BARKER et al. v. ACKERS et al.
This action was commenced January 9, 1933, by the plaintiffs as members of a committee of noteholders allegedly owning and holding $666,000 principal sum of the Pickwick Corporation 6 1/212 % Collateral Trust Gold Notes (hereinafter referred to as the “notes”), against defendants as individual stockholders in the Pickwick Corporation (hereinafter referred to as the “corporation”), to recover from the defendants on their stockholders' liability.
For a clear understanding of the issues it is necessary to epitomize the facts, from which it appears that on December 13, 1929, the directors of the corporation adopted a resolution increasing its bonded indebtedness by one million dollars and calling a meeting of the stockholders for December 26, 1929, to consider and pass upon such increase. On December 18, 1929, the corporation entered into a contract with its bankers, M.H. Lewis & Co., Banks–Huntley & Co., and America Investment Co., reading in part as follows (emphasis added):
“1. The Company will immediately create an issue of One Million Dollars ($1,000,000.) of Six and One-half Per cent Collateral Trust Gold Notes (hereinafter called the ‘Notes'), to be secured by a collateral trust indenture in form and terms satisfactory to the Bankers. Said notes shall be dated December 15th, 1929, and Five Hundred Thousand Dollars ($500,000.) thereof shall mature December 15th, 1931, and the remaining Five Hundred Thousand Dollars ($500,000.) thereof shall mature December 15th, 1932. All of the notes shall be in the denomination of One Thousand Dollars ($1,000.) each, numbered from 1 to 1,000, both inclusive, and shall bear semi-annual interest coupons calling for the payment of interest on June 15th and December 15th of each year.
“7. Subject to the fulfillment of the conditions of this agreement and of this paragraph, the Bankers agree to purchase from the Company, and the Company agrees to sell to the Bankers, Seven Hundred Fifty Thousand Dollars ($750,000.) of said notes at the price of ninety-four per cent (94%) of the par value and accrued interest from the date of the notes to the date of delivery, for the notes due in 1931, and at the price of ninety-three and one-half per cent (93 1/212%) of the par value of the notes and accrued interest from their date to the date of delivery, for the notes due in 1932. The purchase of said notes by the Bankers shall be subject to the fulfillment of the following conditions:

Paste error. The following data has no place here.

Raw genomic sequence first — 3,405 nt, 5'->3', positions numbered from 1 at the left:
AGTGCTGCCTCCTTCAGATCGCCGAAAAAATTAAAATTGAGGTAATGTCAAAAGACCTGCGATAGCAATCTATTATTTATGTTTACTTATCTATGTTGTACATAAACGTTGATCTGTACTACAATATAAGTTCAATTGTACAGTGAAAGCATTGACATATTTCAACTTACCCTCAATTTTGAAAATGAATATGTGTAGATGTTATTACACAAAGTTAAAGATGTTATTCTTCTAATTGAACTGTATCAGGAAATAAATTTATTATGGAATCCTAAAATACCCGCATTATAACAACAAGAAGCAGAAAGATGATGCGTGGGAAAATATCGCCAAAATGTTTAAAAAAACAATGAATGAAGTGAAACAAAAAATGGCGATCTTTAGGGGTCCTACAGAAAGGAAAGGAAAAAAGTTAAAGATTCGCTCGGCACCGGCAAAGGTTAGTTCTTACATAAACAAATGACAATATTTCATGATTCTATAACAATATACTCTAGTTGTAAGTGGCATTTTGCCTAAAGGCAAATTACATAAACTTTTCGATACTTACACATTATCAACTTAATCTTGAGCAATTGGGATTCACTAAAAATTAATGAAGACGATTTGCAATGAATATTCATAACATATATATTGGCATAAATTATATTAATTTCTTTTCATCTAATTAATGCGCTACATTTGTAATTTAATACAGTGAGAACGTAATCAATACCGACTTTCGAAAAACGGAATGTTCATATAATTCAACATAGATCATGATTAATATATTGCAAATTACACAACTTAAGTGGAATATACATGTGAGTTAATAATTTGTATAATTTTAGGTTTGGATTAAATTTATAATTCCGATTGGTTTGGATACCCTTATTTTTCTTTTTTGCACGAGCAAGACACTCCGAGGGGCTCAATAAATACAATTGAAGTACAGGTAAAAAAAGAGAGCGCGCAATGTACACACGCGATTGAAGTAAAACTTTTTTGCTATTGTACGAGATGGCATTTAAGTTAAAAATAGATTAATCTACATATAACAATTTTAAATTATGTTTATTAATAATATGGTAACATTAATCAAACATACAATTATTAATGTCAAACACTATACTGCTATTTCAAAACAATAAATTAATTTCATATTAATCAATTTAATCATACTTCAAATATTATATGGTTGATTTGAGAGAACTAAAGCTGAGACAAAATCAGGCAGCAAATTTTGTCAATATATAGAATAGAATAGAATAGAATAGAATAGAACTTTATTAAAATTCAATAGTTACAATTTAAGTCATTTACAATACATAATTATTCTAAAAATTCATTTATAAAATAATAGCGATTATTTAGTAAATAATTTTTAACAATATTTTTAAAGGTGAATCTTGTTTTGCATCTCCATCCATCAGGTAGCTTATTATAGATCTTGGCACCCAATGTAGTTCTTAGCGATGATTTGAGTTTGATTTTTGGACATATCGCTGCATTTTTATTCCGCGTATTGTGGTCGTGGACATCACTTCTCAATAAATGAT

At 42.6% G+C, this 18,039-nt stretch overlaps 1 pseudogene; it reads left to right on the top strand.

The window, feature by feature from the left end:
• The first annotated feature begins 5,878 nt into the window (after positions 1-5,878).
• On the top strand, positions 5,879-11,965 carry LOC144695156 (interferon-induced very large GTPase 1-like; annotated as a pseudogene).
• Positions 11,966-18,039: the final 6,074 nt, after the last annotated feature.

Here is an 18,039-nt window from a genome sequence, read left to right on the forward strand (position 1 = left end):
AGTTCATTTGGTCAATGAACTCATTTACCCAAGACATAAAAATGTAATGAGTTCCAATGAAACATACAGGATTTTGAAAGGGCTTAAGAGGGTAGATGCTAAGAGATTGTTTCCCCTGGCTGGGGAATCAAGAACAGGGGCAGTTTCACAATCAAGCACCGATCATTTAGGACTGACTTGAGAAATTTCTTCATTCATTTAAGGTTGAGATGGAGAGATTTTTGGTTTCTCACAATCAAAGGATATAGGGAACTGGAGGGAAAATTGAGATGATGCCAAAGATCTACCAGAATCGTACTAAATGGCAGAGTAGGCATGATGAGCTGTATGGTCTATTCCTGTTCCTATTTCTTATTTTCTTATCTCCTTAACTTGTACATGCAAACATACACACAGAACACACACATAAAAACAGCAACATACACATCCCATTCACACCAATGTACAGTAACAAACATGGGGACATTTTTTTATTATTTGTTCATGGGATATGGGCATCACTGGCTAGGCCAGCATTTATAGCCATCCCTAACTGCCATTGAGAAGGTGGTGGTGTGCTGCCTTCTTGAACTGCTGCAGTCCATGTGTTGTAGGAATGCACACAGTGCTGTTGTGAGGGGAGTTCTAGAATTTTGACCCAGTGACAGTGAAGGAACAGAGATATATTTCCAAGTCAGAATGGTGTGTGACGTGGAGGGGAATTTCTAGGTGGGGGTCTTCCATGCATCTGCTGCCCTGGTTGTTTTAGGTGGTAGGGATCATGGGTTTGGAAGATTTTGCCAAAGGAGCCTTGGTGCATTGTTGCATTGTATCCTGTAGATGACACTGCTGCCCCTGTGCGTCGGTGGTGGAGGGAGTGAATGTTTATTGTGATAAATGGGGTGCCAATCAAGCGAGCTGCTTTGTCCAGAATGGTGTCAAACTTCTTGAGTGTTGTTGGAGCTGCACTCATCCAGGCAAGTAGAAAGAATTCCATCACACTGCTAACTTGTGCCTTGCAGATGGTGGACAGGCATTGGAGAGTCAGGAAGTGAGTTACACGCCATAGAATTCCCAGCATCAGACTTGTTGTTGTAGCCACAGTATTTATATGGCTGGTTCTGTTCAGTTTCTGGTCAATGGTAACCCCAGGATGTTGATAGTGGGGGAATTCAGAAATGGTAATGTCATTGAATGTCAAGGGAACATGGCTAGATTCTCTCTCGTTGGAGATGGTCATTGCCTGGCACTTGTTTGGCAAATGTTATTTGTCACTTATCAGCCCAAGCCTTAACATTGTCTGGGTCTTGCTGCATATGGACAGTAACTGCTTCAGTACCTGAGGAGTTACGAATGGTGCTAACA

“(a) The issuance of the notes and the trust indenture securing the same shall be satisfactory to the Bankers as to terms, and all legal proceedings and steps incident to the creation of said notes, the increase of bonded indebtedness, the form of said notes, the trust indenture, and all of the proceedings with reference to the authorization and issuance of said notes, shall be subject to the approval of Messrs. Gibson, Dunn & Crutcher, attorneys for the Bankers.
“(b) Permit of the Corporation Commissioner of the State of California, authorizing the sale of said notes to the Bankers at and for the price of ninety-three and one-half per cent (93 1/212%) of their par value, plus accrued interest from their date to the date of delivery, of the notes due in 1932, and at ninety-four per cent (94%) of their par value plus accrued interest from their date to the date of delivery, of the notes due in 1931.
“(c) Furnishing of balance sheets and earnings statements showing financial conditions satisfactory to the Bankers of the Company and its subsidiaries, and also of Motor Transit Corporation, Pacific Transportation Securities, Inc., and Pickwick Greyhound, Lines, Inc.
“(d) Pro forma balance sheet, prepared by the Company's accountants, showing the condition of the Company after giving effect to this financing.
“9. If requested to do so by the Bankers, the Company agrees to secure a negotiation permit from the Corporation Commissioner of the State of California, authorizing the negotiation for the sale of said notes on the prices and conditions herein set forth.
“13. Upon the fulfillment of the conditions precedent to the purchase of the notes, and upon forty-eight (48) hours notice from the Company that said notes are ready for delivery, the Bankers agree to take up and pay for Three Hundred Seventy–Five Thousand Dollars ($375,000.) of said notes, fifty per cent (50%) thereof being of the 1931 maturity, and fifty per cent (50%) thereof being of the 1932 maturity. The Bankers shall take up and pay for the remaining Three Hundred Seventy–Five Thousand Dollars ($375,000.) of said notes, fifty per cent (50%) thereof being of the 1931 maturity, and fifty per cent (50%) thereof being of the 1932 maturity, at any time on or before February 1st, 1930.